CNC machined Analog Structures

Resource efficient structures

Analog Shelter is part of New Zealand designer Daiman Otto’s Analog Structures project. The cladding system Feel Free was designed to respond to the Shed Light exhibition brief, currently on show in Federation Square in Melbourne, Australia. His aim is to produce a series of small DIY, standardized and customisable buildings that anyone can put together without the need for a set of saws and building tools. Feel Free’s exterior cladding encourages interaction by allowing people to touch and manipulate the exterior polyproplyene panels.

Since Feburary 2010 Daiman has been 3D modeling, CNC routing, and testing protototypes – “developed through rigorous prototyping using standard building materials and standard CNC, Analog Structures will make its system available for anyone who wants to hack their back yard.”

Daiman is currently working hard to comercialise the project and aims to opensource Analog Shelter. All components will be standardized and readily available at any hardware store. For Feel Free, for example – the plywood, stainless steel threaded rods, clear polycarbonate, and exterior mesh frame are all readily available.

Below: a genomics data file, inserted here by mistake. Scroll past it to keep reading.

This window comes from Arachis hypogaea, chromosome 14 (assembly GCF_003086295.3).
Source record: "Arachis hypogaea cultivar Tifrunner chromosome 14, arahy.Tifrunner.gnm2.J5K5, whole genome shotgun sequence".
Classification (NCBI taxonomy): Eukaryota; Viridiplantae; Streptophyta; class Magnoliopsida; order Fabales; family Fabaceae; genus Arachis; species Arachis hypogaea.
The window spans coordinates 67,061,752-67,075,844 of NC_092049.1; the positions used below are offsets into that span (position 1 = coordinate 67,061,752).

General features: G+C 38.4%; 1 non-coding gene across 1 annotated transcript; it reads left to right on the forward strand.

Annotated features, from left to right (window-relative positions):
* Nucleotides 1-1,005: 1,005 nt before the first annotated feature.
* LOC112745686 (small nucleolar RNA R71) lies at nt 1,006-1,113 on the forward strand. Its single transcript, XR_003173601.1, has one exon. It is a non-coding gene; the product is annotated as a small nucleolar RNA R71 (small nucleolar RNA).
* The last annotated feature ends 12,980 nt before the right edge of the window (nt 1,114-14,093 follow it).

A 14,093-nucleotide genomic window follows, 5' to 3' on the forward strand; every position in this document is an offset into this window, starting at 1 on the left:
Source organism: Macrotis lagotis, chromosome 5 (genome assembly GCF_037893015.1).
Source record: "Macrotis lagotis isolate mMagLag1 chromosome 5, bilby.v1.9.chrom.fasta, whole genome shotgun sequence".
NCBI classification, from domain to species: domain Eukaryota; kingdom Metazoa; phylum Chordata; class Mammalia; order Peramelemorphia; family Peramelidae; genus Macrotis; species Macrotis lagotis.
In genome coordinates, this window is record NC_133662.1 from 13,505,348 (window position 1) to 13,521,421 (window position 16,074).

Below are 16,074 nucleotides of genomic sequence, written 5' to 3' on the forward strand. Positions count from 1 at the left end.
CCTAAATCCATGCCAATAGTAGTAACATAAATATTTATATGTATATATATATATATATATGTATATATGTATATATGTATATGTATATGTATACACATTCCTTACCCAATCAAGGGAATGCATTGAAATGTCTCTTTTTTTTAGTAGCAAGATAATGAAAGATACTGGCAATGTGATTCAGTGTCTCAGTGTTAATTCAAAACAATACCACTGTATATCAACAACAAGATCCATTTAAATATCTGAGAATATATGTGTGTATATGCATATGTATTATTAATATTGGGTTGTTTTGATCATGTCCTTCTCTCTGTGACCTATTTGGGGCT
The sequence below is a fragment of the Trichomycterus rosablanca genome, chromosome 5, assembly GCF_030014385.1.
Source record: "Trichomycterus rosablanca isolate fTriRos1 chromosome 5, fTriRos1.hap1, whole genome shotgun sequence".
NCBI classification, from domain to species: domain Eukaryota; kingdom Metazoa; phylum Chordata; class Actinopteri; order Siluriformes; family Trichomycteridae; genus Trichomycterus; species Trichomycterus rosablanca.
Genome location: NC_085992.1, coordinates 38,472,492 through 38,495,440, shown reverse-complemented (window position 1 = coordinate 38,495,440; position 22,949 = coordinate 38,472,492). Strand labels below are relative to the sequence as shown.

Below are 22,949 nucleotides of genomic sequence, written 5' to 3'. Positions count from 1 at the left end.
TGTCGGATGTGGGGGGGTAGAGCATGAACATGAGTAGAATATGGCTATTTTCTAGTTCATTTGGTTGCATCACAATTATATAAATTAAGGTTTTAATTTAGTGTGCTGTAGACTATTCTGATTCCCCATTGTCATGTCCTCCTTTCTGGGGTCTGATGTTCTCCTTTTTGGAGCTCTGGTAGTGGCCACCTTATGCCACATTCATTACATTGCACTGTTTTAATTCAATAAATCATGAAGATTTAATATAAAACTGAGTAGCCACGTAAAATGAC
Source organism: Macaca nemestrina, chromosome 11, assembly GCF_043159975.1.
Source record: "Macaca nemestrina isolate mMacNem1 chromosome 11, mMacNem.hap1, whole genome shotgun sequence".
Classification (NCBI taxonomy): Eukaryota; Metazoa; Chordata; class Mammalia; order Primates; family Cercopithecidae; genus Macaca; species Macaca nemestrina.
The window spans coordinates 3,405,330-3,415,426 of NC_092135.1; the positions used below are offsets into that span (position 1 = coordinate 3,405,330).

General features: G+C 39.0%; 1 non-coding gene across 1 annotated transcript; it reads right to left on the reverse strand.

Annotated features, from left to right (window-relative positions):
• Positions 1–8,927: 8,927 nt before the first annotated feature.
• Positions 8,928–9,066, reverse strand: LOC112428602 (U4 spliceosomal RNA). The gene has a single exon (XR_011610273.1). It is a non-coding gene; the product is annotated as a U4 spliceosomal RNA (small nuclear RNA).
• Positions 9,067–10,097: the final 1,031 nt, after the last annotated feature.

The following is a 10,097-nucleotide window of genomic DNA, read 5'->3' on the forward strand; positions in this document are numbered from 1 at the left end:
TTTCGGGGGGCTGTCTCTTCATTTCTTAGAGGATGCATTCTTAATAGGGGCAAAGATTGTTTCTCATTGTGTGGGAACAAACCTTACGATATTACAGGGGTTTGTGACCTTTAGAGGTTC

The small size of the structure has many benefits including material/resource efficiency, waste minimisation, flexibility, and customization. It has been designed to take advantage of local building laws, where in many regions small buildings don’t require permits or resource consents. Daiman envisiges his Analog Structures as part of a system where people can choose their cladding, insulation and ground fixings to be appropriate to their own personal tastes and geography.

The above photo shows assembly parts and offcuts from the ten sheets of CNC machined plywood. For each sheet of plywood used, it enables one section to be constructed. This includes the floor beam, wall and roof. Daiman emphases treading lightly on the environment, ensuring minimal waste, and reusing offcuts from post-machining as packing spacers in the construction of the shelter.

If you’re in or around Melbourne, up until the 1st of July – be sure to check out the annual Light in Winter Shed Light event in Federation Square, that Analog Structures is apart of. To follow future developments of Analog Structures, please follow them on twitter.


David is an industrial designer from New Zealand. He contributes a weekly article on personal fabrication for Ponoko. You can follow him on Twitter @dizymac

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One Response to “CNC machined Analog Structures”

  1. Tony Says:

    Well done Daiman.
    I think you have something quite revolutionary here and wish you every success.
    It has been a pleasure working with you
    Kind regards
    Tony Field